By carrot or stick, the Blue Zones Project is offering Grand Forks a chance to change how residents think about health, should city leaders engage the well-being nonprofit.
In some cities, the stick approach – changing speed limits, for example – has worked to create a more healthy community. For others, it's probably best for residents to take ownership of their own health.
What form a local approach could take was discussed during a meeting Monday at the Alerus Center in Grand Forks, where Dan Buettner Jr., director of solutions at Blue Zones, led a group of company representatives to discuss the possibility of contracting with local government to develop a plan to encourage residents and employers to change how they think about health. City, county, business and health care leaders have a limited amount of time to decide whether to engage with the organization before federal funds, allocated by the state to help pay for the effort, expire at the end of August.
“This is kind of our last hurrah, our last sales pitch to the community, saying we’ve done a lot of time here,” said Buettner. “We'd love to launch this here, unfortunately there's a fuse on (federal funding) and Blue Zones just doesn't have the capacity to continue to develop, if the community isn’t ready.”
Janna Pastir, director of health promotion for the North Dakota Department of Health, has long been interested in bringing the Blue Zones Project to North Dakota. She got the ball rolling two years ago, when she contacted leaders in Grand Forks, Fargo, Bismarck and Mandan about participating in the project. Assessments for each community were completed last September and indicated Fargo and Grand Forks could pilot the program in North Dakota.
The Blue Zones Project is an extension of work carried out by Buettner's father, Dan Buettner. In 2004, the elder Buettner worked with National Geographic and the National Institute on Aging on identifying the five communities across the world where people tend to have longer-than-average lifespans. Those communities include Ikaria, Greece; Okinawa, Japan; Sardinia, Italy; Loma Linda, Calif., and Nicoya, Costa Rica. Residents of those areas share certain characteristics, ranging from appropriate diet to exercise to having a sense of belonging and purpose in their community.
Buettner’s research spawned three best-selling books and widely-read articles in National Geographic. In 2009, The Blue Zones Project launched in Albert Lea, Minn. The city ranked low in state health rankings, which improved after becoming involved with the program. According to the Blue Zones Project, city residents’ lifespans improved by almost three years, medical costs for city workers decreased significantly, and productivity saw a boost.
But how did that happen?
Buettner said part of the change in Albert Lea revolved around a simple ordinance change. City officials wanted to increase the speed limit on the main street. Blue Zones Project staff advocated for a speed limit of 15 mph. The change encouraged residents to get out of their cars and walk the main drag. Increased foot traffic led to a domino effect of health and economic activity.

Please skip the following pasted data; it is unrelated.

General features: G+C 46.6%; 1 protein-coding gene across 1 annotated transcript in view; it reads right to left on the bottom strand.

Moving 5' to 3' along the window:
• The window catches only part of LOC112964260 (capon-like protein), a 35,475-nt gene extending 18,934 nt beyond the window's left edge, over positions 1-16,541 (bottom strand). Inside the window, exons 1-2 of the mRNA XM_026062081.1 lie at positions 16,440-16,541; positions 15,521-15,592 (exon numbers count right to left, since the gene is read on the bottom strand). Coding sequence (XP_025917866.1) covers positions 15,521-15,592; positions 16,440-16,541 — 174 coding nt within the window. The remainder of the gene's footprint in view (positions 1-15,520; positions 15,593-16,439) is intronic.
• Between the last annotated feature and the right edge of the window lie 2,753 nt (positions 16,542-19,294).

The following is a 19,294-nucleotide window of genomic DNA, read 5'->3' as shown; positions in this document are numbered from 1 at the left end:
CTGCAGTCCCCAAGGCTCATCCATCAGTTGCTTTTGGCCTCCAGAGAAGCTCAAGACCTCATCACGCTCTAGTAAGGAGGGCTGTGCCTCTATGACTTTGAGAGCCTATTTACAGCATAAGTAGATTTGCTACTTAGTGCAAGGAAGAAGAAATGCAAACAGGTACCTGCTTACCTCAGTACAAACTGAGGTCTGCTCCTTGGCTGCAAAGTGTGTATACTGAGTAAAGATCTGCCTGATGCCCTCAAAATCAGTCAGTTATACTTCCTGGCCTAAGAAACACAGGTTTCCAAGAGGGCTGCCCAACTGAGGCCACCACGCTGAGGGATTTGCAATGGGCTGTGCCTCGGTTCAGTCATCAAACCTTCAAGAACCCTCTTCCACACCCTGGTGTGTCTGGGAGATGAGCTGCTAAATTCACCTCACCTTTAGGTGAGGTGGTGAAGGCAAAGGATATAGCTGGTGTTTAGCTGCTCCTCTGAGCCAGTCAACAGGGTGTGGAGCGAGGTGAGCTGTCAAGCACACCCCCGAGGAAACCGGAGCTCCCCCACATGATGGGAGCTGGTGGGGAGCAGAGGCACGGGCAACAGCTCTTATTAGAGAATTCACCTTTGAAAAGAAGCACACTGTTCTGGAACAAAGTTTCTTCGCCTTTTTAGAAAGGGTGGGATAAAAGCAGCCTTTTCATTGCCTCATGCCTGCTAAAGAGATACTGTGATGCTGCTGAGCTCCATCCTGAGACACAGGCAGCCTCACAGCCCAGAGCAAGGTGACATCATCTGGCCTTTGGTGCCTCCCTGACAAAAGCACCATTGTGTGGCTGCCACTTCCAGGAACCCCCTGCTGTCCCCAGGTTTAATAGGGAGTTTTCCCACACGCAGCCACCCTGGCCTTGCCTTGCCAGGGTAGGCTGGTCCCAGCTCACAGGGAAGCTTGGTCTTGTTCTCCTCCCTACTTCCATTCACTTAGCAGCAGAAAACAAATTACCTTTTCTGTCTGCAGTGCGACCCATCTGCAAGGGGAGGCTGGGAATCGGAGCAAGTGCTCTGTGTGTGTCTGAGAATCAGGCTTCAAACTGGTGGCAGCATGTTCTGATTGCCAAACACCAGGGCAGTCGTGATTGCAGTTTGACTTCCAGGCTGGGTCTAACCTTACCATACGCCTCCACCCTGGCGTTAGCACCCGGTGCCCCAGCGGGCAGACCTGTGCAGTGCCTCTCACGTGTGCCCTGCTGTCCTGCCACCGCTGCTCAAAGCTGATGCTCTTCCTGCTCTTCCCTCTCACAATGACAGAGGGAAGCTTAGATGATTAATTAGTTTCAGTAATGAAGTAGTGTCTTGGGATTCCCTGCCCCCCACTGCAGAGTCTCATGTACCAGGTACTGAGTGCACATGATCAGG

“Guess what happened?” Buettner asked at Monday’s discussion at the Alerus Center. “Foot traffic came back, then retail business came back, then property values in those businesses came back.”
The organization achieves its goals by creating a plan addressing local officials’ concerns about public health. That could be reducing smoking, encouraging more exercise and better diet or reducing alcohol use. Increased healthy options – default healthy menu choices at restaurants or a walk-to-school program, represent the proverbial “carrot” to make healthy choices. The “stick” could come in the form of ordinance changes, like the reduced speed limit in Albert Lea.
Altru Health System President Steven Weiser said it is a fine line balancing more health options with potential rule changes. The latter, he said, could have a negative impact. It’s more important, Weiser said, to have a group dedicated to carrying out a public health program, while giving people the space to make their own decisions.
Buettner disagreed with the notion of Blue Zones being associated with any legal corrective action, such as fines for smoking in an area that disallows it. For him, it’s all about providing more healthy choices in a community, to improve overall health. People who live longer-than-average lifespans, he said, are able to do so because they live in a culture that allows them to make the healthiest choice, rather than the easiest.
“I don't love that characterization, no,” Buettner said. “I think it's less about carrot and stick, and more about choice architecture.”
Leaders in Grand Forks need to decide if they want to shell out cash to contract with the Blue Zones Project. The contract runs $6.76 million for four years. More than $1 million in federal funds are available to offset that cost, and Altru has committed to providing additional funds, though the amount needs to be finalized. The city, Grand Forks County and business entities would need to contribute the rest.
The matter is set to be discussed at an upcoming City Council meeting. The deadline on federal funds expires at the end of August.